The Gallery at Tacoma Community College is hosting a two-man show called “In the Shadow of the Master,” which is something of an example of the saying, “When the student is ready, the teacher will appear.” The saying is variously attributed to Buddhist, Taoist or Confucian texts. (I have to confess that I thought it came from Don Diego, the Anthony Hopkins character in the 1998 movie “Mask of Zorro.”)
The exhibit is a juxtaposition of the art work of Doug Johnson – the student – and his mentor, Aflredo Arreguin. The show runs through Dec. 15 with a reception scheduled for Nov. 15, 4-6 p.m.
Seattle-based painter Arreguin has an impressive track record of achievements and awards. He has exhibited nationally and internationally and has paintings in the collections of two Smithsonian museums: the National Museum of American Art and the National Portrait Gallery. He is a fellow of the National Endowment for the Arts and was commissioned to design the poster for the Centennial Celebration of the State of Washington. He has even designed a White House Easter egg. Born in Morelia, Mexico in 1935, Arreguin attended the Morelia School of Fine Art and moved to the Seattle area in 1958, where he has lived ever since.
Themes of the Pacific Northwest, like salmon and orca whales, are recurrent in Arreguin’s work, as are themes drawn from the artist’s Mexican roots: exotic plants and birds, Mexican cultural and revolutionary heroes, and imagery from the richness of the pre-Columbian past.
Johnson, meanwhile, is a Yakima-area artist who adheres to an older style of learning; a kind of apprenticeship system by which a person learns through emulation of a master as opposed to the classroom lecture system. Johnson, who has a Ph.D. in multi-cultural mathematics, is something of a polymath. When he wanted to learn to write well, for example, he spent a year copying sentences from a writer that he admired. From there he was able to compose a set of poems and short stories written in the spirit of the admired writer. It was therefore logical that Johnson would approach Arreguin as an artist to emulate when he wished to develop his lifelong interest in the visual arts. Johnson is also the director of a Yakima publishing house called Cave Moon Press, which has published books on Arreguin’s art as well as books of poetry.
Johnson’s work in this show is nowhere near as stunning as that of Arreguin. His best efforts are some of his pen and ink drawings like “La Llorona Sombra De Arreguin,” in which an Escher-like sense of design is used to create a portrait of the legendary weeping woman (La Llorona) that is simultaneously a bird’s eye view of a geometrical garden. Johnson has a good handle on the use of pen and ink, but his use of oil paint is less adept, jarring the senses with oddly mixed colors and handling his brush strokes in an ungainly manner. His big oil paintings make one think of high school art.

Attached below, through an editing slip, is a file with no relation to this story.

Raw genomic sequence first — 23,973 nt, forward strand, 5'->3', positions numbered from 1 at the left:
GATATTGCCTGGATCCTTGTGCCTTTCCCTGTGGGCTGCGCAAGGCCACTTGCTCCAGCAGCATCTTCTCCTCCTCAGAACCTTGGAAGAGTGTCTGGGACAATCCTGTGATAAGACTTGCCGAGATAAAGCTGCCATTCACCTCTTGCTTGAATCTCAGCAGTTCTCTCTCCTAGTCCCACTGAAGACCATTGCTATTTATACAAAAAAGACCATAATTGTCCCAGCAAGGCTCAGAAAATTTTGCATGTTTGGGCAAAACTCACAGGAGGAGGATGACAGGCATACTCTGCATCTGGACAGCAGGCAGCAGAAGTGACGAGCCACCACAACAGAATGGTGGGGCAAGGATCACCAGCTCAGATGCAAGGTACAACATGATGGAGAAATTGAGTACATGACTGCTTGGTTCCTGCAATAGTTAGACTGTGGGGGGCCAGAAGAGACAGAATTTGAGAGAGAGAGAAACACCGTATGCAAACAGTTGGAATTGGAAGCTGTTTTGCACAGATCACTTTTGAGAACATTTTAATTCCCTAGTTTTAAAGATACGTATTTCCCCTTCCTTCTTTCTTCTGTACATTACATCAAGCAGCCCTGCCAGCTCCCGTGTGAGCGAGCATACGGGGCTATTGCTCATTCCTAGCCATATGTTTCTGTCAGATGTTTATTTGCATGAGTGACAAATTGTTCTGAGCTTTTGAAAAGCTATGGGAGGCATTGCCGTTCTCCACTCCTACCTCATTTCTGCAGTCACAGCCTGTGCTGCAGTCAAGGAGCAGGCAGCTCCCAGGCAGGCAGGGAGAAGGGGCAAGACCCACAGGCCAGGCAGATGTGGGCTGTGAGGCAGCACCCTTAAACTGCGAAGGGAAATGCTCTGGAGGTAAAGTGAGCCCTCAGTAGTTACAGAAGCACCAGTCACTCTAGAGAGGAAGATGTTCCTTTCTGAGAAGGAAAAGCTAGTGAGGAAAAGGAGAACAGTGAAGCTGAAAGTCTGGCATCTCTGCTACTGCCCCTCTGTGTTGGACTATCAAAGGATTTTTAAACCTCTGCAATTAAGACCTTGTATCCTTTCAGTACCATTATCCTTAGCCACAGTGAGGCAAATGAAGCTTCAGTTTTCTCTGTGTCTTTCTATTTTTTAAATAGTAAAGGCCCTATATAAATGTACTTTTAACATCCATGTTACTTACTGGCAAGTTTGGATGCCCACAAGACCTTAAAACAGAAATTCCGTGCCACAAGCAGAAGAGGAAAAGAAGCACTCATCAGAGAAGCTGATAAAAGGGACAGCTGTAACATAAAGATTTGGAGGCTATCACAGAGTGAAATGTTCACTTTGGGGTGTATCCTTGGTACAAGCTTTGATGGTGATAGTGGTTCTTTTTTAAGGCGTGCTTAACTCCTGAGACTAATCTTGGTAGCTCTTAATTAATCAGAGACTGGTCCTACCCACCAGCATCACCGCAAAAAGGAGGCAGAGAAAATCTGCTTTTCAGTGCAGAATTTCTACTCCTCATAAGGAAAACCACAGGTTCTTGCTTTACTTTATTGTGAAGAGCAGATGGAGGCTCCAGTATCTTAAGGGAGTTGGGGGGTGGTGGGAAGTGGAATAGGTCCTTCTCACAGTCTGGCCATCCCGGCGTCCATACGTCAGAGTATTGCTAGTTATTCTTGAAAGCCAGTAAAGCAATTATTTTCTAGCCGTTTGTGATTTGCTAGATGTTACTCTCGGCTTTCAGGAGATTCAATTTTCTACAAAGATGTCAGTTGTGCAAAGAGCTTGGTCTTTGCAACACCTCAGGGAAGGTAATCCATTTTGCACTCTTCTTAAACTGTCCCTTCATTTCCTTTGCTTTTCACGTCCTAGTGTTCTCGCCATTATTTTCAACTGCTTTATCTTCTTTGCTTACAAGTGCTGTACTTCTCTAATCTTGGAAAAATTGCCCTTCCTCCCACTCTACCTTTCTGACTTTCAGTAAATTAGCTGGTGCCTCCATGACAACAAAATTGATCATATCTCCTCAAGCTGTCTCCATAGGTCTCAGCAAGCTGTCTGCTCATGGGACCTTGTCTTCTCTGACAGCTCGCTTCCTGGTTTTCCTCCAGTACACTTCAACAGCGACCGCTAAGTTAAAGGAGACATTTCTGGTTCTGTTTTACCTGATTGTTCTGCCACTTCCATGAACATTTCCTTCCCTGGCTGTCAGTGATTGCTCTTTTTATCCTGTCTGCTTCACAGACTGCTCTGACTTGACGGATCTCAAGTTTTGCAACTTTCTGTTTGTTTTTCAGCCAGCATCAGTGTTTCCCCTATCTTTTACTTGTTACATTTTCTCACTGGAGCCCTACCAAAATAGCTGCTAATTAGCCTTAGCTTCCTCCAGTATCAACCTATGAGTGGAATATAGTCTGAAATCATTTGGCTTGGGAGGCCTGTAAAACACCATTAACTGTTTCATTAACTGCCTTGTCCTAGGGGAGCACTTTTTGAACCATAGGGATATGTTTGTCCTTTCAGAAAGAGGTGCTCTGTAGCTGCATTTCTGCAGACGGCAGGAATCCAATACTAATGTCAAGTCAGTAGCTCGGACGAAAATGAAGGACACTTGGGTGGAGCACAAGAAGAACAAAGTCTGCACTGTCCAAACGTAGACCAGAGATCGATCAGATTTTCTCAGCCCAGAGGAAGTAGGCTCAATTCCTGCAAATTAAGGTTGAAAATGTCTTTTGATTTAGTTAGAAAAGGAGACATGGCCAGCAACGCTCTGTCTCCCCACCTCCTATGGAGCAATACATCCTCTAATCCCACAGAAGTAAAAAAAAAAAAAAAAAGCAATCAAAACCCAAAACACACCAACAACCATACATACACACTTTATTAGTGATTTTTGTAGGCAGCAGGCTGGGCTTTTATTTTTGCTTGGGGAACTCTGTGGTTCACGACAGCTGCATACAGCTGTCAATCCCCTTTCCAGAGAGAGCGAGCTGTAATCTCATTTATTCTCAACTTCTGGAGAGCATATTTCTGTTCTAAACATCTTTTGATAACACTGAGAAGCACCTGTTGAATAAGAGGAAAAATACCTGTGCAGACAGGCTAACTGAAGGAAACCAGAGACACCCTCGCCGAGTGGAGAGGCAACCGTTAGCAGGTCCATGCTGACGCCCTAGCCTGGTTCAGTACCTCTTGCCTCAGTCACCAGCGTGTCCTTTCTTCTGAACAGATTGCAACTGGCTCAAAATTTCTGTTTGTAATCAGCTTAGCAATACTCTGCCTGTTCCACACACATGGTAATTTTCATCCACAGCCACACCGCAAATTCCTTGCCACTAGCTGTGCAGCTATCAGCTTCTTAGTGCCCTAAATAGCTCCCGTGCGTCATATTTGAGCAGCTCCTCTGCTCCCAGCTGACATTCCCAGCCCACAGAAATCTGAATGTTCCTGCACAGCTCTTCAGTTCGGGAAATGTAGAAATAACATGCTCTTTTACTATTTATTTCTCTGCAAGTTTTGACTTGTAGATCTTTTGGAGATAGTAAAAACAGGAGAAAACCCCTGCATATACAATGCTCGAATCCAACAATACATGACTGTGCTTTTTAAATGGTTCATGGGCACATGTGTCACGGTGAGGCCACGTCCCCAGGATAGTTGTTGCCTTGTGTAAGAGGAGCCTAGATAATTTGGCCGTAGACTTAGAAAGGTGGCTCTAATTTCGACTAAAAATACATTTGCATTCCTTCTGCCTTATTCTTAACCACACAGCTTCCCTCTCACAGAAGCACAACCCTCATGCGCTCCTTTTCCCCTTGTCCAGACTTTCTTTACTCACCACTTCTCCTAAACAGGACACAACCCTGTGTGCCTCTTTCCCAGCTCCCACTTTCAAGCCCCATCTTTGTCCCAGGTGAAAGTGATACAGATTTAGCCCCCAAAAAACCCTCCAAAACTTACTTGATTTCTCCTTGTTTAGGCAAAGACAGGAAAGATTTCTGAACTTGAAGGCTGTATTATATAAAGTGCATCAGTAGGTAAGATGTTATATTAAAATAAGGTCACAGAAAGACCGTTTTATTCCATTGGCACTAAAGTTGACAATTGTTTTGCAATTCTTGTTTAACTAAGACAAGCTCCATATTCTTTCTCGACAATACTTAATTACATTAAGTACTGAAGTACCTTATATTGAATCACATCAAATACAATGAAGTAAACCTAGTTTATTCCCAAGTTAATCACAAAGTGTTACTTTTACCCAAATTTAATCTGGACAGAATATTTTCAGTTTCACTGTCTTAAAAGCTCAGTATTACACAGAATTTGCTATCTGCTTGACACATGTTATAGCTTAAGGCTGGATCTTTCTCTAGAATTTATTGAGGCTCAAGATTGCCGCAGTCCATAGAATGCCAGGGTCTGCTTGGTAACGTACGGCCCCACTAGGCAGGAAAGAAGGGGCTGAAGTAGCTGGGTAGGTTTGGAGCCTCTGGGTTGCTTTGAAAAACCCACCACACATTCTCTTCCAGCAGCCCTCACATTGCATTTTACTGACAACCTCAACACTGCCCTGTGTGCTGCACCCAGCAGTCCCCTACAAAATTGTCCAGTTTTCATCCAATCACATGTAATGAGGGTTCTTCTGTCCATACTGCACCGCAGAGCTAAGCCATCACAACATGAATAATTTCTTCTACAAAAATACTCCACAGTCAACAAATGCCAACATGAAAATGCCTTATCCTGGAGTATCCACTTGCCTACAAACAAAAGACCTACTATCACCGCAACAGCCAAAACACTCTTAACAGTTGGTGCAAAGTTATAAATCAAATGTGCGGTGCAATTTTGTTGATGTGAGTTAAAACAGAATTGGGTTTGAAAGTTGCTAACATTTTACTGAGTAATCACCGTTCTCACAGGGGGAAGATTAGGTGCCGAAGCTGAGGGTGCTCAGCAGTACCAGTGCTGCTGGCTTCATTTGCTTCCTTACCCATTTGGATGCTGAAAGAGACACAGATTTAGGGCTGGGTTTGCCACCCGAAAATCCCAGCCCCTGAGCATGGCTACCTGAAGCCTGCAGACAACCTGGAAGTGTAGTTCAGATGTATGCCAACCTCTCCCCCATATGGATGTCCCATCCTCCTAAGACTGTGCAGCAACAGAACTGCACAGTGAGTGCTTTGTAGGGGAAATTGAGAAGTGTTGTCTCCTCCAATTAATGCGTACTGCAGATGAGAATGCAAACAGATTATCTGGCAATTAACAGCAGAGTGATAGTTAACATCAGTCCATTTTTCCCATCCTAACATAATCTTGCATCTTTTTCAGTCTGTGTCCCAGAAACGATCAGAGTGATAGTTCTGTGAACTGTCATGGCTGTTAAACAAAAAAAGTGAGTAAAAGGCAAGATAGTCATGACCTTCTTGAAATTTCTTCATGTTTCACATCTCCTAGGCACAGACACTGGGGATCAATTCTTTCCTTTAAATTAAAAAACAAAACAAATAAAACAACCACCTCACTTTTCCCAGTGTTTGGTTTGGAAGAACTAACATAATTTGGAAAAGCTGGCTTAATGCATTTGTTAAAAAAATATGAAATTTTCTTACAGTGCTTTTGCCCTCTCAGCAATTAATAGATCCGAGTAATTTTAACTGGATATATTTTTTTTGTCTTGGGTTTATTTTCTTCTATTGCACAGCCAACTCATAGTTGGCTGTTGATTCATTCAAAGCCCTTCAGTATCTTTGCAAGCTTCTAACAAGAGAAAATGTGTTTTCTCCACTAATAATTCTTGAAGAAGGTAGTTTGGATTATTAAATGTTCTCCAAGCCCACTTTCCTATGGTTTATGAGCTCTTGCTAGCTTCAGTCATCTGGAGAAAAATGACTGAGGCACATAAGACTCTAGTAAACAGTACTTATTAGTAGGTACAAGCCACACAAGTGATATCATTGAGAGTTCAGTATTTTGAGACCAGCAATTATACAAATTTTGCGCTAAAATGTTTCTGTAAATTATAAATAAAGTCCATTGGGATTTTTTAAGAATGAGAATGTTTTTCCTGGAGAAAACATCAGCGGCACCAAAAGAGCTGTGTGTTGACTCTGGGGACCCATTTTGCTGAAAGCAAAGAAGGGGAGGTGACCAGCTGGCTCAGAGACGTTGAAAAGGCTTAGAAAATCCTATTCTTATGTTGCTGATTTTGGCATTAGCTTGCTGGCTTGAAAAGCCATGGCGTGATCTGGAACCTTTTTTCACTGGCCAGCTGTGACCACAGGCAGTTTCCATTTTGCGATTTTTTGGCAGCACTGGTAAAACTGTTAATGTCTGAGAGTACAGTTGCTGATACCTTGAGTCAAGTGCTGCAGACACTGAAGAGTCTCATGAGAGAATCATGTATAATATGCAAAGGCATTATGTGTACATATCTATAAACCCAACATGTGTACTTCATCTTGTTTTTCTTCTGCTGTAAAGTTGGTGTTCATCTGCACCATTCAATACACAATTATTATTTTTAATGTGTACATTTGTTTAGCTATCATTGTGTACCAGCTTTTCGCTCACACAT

There is a yawning gap here between the work of the student and that of the master. Arreguin’s paintings are often large and rich. Arreguin has a gift for using dark colors and making them readable. Some of his landscapes, inhabited by iconic animals, resemble black velvet paintings in which the colors are almost iridescent: dark hues edged and energized with neon highlights. All of his surfaces are composed of dense, intricate patterns that dazzle the eye.
Arreguin celebrates figures of Mexican history and culture like Frida Kahlo and Poncho Villa. A large portrait of Emiliano Zapata, “Mother and Son,” depicts the eternal rebel – with his characteristic handlebar mustache and big sombrero – standing in front of a dark, dense pre-Columbian statue that seems composed of thousands of jewels and functions as the embodiment of deep-rooted indigenous power from whence the freedom fighter drew his strength.
In works like “Family Portrait” and “The Jaguar Knight,” Arreguin paints a portrait of a personage whose face and presence can be seen, yet the figure also dissolves into a floral maze of vines, blossoms, birds, and animals of the Central American Jungle. This show is an embarrassment of riches in the number and quality of original art submitted by Arreguin.
The idea behind the show is interesting. Instead of being a straightforward display of the work of two artists, it wants to function as the story of the older style of learning in which a master and a student are interlocked. The master is supposed to pass the torch to his protégé, like a Jedi knight teaching his apprentice the ways of the Force.
Is this Obi-Wan Kenobi and Luke Skywalker, or is this more like Batman and Robin: a superhero and a self-appointed side-kick? Will the student here ever rise to becoming an equal of the master? Or is he always going to be the faithful admirer?
The model presented here seems to run counter to what has been the Western art tradition, in which the artist is supposed to play the part of the heroic individualist, seeking – almost above all else – to strike out on his or her own and forge a totally new and original path. In my own view, that mode of art-making, as a fetishizing of individualism, has its own problems. “In the Shadow of the Master” presents a welcome alternative to the individualist model and shows that art can come from a place of collaboration and community.
Somehow, though, this exhibit seems tepid in making the point. Its brilliance is in showing off the work of Arreguin and that alone makes it worth a visit to TCC’s charming art gallery.
For more information, visit www.tacomacc.edu/tcc-life/arts-culture/the-art-gallery.